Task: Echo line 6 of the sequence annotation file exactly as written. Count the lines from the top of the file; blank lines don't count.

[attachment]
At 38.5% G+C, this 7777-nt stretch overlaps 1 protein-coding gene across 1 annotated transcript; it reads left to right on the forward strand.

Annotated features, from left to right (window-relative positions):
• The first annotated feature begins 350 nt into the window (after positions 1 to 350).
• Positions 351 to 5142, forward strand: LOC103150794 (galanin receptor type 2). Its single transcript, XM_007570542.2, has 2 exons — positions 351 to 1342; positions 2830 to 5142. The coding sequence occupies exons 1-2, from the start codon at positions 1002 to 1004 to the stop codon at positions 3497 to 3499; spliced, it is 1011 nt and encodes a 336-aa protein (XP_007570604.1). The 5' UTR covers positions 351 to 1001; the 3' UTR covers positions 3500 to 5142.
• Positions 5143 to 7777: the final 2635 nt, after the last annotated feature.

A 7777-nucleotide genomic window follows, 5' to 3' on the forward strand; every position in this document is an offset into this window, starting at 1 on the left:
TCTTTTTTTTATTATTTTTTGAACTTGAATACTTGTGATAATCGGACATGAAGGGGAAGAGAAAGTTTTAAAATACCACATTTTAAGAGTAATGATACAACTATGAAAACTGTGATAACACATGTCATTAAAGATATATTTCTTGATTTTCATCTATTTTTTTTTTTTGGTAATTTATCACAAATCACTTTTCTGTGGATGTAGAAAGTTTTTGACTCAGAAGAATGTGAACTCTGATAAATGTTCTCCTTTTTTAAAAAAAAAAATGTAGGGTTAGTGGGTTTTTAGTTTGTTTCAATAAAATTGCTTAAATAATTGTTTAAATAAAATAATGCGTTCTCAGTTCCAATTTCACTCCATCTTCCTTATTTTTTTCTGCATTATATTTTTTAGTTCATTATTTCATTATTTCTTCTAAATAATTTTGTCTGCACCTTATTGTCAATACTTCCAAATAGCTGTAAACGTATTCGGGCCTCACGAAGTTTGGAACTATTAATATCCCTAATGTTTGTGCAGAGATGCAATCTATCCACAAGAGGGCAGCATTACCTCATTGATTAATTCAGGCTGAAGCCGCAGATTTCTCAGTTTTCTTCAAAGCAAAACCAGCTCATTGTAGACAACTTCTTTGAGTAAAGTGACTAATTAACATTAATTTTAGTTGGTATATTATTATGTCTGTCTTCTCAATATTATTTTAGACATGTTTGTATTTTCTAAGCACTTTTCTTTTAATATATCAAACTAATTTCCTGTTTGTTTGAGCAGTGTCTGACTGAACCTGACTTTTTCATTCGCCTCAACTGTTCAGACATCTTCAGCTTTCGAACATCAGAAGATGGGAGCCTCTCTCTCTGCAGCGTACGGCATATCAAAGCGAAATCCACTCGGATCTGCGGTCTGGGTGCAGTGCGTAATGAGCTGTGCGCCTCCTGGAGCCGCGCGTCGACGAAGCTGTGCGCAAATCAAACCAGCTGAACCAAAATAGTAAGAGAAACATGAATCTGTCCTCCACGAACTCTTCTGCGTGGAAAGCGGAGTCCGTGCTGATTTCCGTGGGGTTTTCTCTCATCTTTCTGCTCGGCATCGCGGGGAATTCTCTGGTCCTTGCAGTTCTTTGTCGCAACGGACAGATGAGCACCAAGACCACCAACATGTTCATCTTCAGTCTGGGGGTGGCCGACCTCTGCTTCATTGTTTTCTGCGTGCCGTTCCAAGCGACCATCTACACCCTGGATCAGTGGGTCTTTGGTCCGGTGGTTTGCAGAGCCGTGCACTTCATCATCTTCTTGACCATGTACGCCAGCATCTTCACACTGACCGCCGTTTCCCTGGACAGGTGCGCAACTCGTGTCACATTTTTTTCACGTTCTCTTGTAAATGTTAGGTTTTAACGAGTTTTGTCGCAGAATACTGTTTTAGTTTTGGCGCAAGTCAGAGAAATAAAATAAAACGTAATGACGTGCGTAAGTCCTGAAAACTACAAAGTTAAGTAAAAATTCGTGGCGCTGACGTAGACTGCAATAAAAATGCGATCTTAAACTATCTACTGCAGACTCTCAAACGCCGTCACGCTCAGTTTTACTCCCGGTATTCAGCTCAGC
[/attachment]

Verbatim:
A 7777-nucleotide genomic window follows, 5' to 3' on the forward strand; every position in this document is an offset into this window, starting at 1 on the left: